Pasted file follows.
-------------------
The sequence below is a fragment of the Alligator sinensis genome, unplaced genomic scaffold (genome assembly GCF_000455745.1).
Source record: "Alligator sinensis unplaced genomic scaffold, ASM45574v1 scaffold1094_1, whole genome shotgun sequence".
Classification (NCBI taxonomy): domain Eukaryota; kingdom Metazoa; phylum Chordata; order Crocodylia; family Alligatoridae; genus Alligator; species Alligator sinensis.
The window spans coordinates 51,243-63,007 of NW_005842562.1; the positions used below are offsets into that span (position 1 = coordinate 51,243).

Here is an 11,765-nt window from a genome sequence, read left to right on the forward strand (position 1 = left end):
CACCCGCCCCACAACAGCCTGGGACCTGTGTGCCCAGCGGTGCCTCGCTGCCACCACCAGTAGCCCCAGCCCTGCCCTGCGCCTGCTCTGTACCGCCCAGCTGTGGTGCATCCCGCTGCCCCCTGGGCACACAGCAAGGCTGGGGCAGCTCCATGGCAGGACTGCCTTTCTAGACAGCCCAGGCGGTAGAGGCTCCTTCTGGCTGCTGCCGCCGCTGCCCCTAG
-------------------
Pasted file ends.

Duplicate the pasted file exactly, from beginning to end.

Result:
The sequence below is a fragment of the Alligator sinensis genome, unplaced genomic scaffold (genome assembly GCF_000455745.1).
Source record: "Alligator sinensis unplaced genomic scaffold, ASM45574v1 scaffold1094_1, whole genome shotgun sequence".
Classification (NCBI taxonomy): domain Eukaryota; kingdom Metazoa; phylum Chordata; order Crocodylia; family Alligatoridae; genus Alligator; species Alligator sinensis.
The window spans coordinates 51,243-63,007 of NW_005842562.1; the positions used below are offsets into that span (position 1 = coordinate 51,243).

Here is an 11,765-nt window from a genome sequence, read left to right on the forward strand (position 1 = left end):
CACCCGCCCCACAACAGCCTGGGACCTGTGTGCCCAGCGGTGCCTCGCTGCCACCACCAGTAGCCCCAGCCCTGCCCTGCGCCTGCTCTGTACCGCCCAGCTGTGGTGCATCCCGCTGCCCCCTGGGCACACAGCAAGGCTGGGGCAGCTCCATGGCAGGACTGCCTTTCTAGACAGCCCAGGCGGTAGAGGCTCCTTCTGGCTGCTGCCGCCGCTGCCCCTAG